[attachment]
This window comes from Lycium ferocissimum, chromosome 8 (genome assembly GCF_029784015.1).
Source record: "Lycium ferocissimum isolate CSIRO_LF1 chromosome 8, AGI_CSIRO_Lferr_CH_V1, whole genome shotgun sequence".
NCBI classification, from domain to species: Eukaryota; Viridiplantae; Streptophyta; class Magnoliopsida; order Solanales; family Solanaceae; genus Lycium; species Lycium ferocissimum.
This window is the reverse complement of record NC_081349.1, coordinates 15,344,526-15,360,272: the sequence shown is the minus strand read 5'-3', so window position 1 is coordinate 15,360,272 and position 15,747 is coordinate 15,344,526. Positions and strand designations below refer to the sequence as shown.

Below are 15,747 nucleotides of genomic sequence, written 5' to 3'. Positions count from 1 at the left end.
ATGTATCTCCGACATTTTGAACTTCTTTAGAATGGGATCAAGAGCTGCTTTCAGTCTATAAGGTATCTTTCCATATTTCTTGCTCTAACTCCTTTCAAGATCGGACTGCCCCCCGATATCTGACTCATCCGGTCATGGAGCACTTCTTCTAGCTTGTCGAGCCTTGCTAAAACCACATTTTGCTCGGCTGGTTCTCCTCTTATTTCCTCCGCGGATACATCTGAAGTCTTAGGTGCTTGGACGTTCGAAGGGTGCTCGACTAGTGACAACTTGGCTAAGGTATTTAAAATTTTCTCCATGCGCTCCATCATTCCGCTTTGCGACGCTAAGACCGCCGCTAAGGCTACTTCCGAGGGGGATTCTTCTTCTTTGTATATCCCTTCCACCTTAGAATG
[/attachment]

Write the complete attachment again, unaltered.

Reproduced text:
This window comes from Lycium ferocissimum, chromosome 8 (genome assembly GCF_029784015.1).
Source record: "Lycium ferocissimum isolate CSIRO_LF1 chromosome 8, AGI_CSIRO_Lferr_CH_V1, whole genome shotgun sequence".
NCBI classification, from domain to species: Eukaryota; Viridiplantae; Streptophyta; class Magnoliopsida; order Solanales; family Solanaceae; genus Lycium; species Lycium ferocissimum.
This window is the reverse complement of record NC_081349.1, coordinates 15,344,526-15,360,272: the sequence shown is the minus strand read 5'-3', so window position 1 is coordinate 15,360,272 and position 15,747 is coordinate 15,344,526. Positions and strand designations below refer to the sequence as shown.

Below are 15,747 nucleotides of genomic sequence, written 5' to 3'. Positions count from 1 at the left end.
ATGTATCTCCGACATTTTGAACTTCTTTAGAATGGGATCAAGAGCTGCTTTCAGTCTATAAGGTATCTTTCCATATTTCTTGCTCTAACTCCTTTCAAGATCGGACTGCCCCCCGATATCTGACTCATCCGGTCATGGAGCACTTCTTCTAGCTTGTCGAGCCTTGCTAAAACCACATTTTGCTCGGCTGGTTCTCCTCTTATTTCCTCCGCGGATACATCTGAAGTCTTAGGTGCTTGGACGTTCGAAGGGTGCTCGACTAGTGACAACTTGGCTAAGGTATTTAAAATTTTCTCCATGCGCTCCATCATTCCGCTTTGCGACGCTAAGACCGCCGCTAAGGCTACTTCCGAGGGGGATTCTTCTTCTTTGTATATCCCTTCCACCTTAGAATG